In a first pilot study performed in OSI BILBAO BASURTO patients diagnosed with SLE with and without NL, a differential protein pattern was observed between the two groups of patients and also among patients with mild and significant renal involvement, by analyzing the ANOVA (162 proteins p <0.01) (Rivera et al., 2018).

In this context and in order to delve into the molecular and physiological basis of disease, it will seek to differentiate populations of patients diagnosed with SLE patients without NL with no autoimmune nephropathy and healthy donors. The sample used is the 24-hour urine. Once obtained and processed biological samples, analyzing them by MALDI TOF SPE in the Autoflex III (bioGUNE) will be held.


In this research project, we propose to conduct a case and control study. For this, we will first carefully classify the study groups, using clinical data on patients. The Department of Rheumatology at Basurto University Hospital provides consultations for autoimmune diseases, mainly focusing on SLE, and these will be the source of the majority of patients with SLE and LN and for comparison groups, as well as sample donors who are healthy or diagnosed with non-immune diseases. Patients diagnosed with non-autoimmune lupus nephritis will be recruited by the Nephrology Unit of the hospital.

Statistical analysis of the data

First, we will carry out a descriptive analysis of the variables and assess whether they are associated with LN.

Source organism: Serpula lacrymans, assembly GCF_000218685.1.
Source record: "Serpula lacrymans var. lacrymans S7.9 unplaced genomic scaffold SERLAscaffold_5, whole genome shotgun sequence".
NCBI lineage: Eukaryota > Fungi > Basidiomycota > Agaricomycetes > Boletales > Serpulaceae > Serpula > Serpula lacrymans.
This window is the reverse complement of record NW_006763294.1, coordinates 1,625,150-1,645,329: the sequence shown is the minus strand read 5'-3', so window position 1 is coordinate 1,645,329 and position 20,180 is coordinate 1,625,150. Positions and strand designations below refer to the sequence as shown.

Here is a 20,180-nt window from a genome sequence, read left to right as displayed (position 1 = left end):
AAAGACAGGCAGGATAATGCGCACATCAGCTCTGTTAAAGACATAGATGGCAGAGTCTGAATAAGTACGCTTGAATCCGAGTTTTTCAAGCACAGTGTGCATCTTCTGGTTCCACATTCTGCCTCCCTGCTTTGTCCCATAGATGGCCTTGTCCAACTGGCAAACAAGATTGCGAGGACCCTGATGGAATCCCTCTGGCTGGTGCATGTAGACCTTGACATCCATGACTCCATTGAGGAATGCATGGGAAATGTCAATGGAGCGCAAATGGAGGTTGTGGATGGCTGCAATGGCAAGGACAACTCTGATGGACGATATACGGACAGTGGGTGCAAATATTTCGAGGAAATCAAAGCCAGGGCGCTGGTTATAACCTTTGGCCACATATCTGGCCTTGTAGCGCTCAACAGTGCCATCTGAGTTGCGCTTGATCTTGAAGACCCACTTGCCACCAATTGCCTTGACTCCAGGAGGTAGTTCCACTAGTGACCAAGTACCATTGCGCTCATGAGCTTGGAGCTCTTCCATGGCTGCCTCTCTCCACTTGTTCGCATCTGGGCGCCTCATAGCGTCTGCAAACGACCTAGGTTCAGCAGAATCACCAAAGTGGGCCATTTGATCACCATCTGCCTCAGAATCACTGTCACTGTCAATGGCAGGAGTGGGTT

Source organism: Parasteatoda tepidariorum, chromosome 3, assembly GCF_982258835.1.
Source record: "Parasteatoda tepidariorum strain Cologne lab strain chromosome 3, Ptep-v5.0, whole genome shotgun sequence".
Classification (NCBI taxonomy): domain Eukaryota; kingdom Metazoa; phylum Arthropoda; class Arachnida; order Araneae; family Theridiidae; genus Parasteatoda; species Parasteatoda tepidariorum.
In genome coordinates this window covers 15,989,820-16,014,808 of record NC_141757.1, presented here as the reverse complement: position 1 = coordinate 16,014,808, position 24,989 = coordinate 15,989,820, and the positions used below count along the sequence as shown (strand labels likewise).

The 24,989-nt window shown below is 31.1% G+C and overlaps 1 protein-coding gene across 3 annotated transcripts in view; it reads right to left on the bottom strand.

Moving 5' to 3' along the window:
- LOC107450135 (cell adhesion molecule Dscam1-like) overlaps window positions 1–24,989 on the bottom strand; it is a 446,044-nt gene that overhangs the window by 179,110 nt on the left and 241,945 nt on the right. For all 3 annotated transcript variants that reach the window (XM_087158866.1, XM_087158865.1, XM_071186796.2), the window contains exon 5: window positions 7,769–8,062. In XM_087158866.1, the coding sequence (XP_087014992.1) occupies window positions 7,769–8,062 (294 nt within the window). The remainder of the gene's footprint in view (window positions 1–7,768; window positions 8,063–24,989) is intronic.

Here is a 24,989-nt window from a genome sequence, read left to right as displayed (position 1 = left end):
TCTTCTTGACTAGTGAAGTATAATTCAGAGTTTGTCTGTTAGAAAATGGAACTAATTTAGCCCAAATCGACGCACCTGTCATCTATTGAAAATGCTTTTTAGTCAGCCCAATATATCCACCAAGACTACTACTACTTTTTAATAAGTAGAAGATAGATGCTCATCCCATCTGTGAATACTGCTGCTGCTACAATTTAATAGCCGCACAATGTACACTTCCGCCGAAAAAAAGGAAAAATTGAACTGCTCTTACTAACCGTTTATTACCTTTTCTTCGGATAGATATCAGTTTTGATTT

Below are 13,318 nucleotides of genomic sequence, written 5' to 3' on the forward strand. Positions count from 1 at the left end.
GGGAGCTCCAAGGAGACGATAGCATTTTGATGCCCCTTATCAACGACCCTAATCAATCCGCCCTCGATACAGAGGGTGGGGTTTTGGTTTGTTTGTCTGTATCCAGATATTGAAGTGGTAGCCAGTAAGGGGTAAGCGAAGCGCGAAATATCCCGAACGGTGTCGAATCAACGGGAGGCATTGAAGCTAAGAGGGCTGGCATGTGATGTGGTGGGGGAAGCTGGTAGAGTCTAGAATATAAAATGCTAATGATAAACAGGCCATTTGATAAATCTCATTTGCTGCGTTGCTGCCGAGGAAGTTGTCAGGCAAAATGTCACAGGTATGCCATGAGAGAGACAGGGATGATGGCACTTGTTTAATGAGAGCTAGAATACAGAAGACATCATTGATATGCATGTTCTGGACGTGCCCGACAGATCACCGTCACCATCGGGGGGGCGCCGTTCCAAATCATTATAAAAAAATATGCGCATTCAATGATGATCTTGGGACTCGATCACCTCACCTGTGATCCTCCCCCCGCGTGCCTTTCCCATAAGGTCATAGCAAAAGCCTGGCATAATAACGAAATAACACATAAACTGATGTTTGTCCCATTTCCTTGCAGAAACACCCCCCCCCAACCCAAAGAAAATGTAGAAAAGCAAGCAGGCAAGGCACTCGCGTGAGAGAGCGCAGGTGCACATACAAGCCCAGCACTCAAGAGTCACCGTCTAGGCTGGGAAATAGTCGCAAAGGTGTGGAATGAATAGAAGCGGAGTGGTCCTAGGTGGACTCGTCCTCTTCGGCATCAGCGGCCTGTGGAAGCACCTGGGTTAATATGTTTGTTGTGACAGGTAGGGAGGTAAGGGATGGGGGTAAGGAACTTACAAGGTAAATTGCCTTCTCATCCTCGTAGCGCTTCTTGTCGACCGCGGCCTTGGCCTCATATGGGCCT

Second, we will determine whether the biomarkers tested are present in the study and comparison populations, and then assess whether there are significant differences between the study and comparison groups, for each of the candidate markers. Further, we will perform multivariate analysis, and for this, as is common in profiling studies, we will use principal component analysis. We will routinely calculate the receiver operating characteristic curves as these will enable us to select masses corresponding to peptides with potential as biomarkers. Finally, we will use classification algorithms (genetic algorithms and/or supervised neural networks) to select sets of masses that would enable us to distinguish the population groups, and generate statistical classifiers for assessing the level of confidence in the model and its subsequent validation (Cellesen et al., 2009).

Limitations of the study:

Proteins are very labile and are prone to change under the influence of physical factors, contact with plastic materials, among others. For this reason, to reduce potential noise in the data associated with the plastic 24-hour urine collection containers to be used, participants will each be provided with a container from the same batch. All samples will be handed in to the research office of Basurto Hospital, standardising the way samples are handled. Moreover, we will use protein LoBind tubes, plates, etc., to minimise binding of the proteins to the plastic.

Ethical considerations.

The study will be conducted in accordance with the principles of the Declaration of Helsinki. Copies of the Declaration and its amendments will be provided on request or can be found on the website of the World Medical Association at en/30publications/10policies/b3/index.html.

The study is to be carried out according to the protocol and standard operating procedures and this will ensure adherence to good practice guidelines, as described in the 1996 tripartite harmonised International Conference on Harmonisation Guideline on Good Clinical Practice.

Clinical Study Identifier: NCT03687138